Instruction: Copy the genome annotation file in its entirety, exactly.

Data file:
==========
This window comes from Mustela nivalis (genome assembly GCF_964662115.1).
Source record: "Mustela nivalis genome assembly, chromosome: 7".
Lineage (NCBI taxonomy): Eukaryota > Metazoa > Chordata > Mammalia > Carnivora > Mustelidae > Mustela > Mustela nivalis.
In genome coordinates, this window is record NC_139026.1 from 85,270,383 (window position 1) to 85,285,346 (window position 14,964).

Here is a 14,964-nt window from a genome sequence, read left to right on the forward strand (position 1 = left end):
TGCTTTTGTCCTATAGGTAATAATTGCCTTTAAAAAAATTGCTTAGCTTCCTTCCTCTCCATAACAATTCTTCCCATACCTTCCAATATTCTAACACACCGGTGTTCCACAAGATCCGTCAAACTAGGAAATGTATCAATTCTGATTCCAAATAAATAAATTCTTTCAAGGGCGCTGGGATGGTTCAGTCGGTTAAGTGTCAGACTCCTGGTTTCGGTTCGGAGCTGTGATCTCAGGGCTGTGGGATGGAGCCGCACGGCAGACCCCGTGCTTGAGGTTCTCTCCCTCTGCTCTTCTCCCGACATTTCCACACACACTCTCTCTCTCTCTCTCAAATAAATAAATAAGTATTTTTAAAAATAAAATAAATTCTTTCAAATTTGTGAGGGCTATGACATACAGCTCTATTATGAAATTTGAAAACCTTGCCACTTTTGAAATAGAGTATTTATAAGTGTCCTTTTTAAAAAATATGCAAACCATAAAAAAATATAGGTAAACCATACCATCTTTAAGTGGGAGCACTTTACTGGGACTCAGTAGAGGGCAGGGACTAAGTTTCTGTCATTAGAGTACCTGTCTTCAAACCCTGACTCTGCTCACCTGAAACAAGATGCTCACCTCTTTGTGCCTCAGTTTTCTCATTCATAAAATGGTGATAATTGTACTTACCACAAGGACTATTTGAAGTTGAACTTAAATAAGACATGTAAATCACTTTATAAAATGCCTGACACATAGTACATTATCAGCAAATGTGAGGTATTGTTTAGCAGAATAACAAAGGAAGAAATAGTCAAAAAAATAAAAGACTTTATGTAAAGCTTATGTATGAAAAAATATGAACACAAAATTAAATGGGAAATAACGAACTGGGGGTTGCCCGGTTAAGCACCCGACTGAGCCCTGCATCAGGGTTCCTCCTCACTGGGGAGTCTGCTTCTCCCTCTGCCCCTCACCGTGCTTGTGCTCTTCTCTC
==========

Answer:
This window comes from Mustela nivalis (genome assembly GCF_964662115.1).
Source record: "Mustela nivalis genome assembly, chromosome: 7".
Lineage (NCBI taxonomy): Eukaryota > Metazoa > Chordata > Mammalia > Carnivora > Mustelidae > Mustela > Mustela nivalis.
In genome coordinates, this window is record NC_139026.1 from 85,270,383 (window position 1) to 85,285,346 (window position 14,964).

Here is a 14,964-nt window from a genome sequence, read left to right on the forward strand (position 1 = left end):
TGCTTTTGTCCTATAGGTAATAATTGCCTTTAAAAAAATTGCTTAGCTTCCTTCCTCTCCATAACAATTCTTCCCATACCTTCCAATATTCTAACACACCGGTGTTCCACAAGATCCGTCAAACTAGGAAATGTATCAATTCTGATTCCAAATAAATAAATTCTTTCAAGGGCGCTGGGATGGTTCAGTCGGTTAAGTGTCAGACTCCTGGTTTCGGTTCGGAGCTGTGATCTCAGGGCTGTGGGATGGAGCCGCACGGCAGACCCCGTGCTTGAGGTTCTCTCCCTCTGCTCTTCTCCCGACATTTCCACACACACTCTCTCTCTCTCTCTCAAATAAATAAATAAGTATTTTTAAAAATAAAATAAATTCTTTCAAATTTGTGAGGGCTATGACATACAGCTCTATTATGAAATTTGAAAACCTTGCCACTTTTGAAATAGAGTATTTATAAGTGTCCTTTTTAAAAAATATGCAAACCATAAAAAAATATAGGTAAACCATACCATCTTTAAGTGGGAGCACTTTACTGGGACTCAGTAGAGGGCAGGGACTAAGTTTCTGTCATTAGAGTACCTGTCTTCAAACCCTGACTCTGCTCACCTGAAACAAGATGCTCACCTCTTTGTGCCTCAGTTTTCTCATTCATAAAATGGTGATAATTGTACTTACCACAAGGACTATTTGAAGTTGAACTTAAATAAGACATGTAAATCACTTTATAAAATGCCTGACACATAGTACATTATCAGCAAATGTGAGGTATTGTTTAGCAGAATAACAAAGGAAGAAATAGTCAAAAAAATAAAAGACTTTATGTAAAGCTTATGTATGAAAAAATATGAACACAAAATTAAATGGGAAATAACGAACTGGGGGTTGCCCGGTTAAGCACCCGACTGAGCCCTGCATCAGGGTTCCTCCTCACTGGGGAGTCTGCTTCTCCCTCTGCCCCTCACCGTGCTTGTGCTCTTCTCTC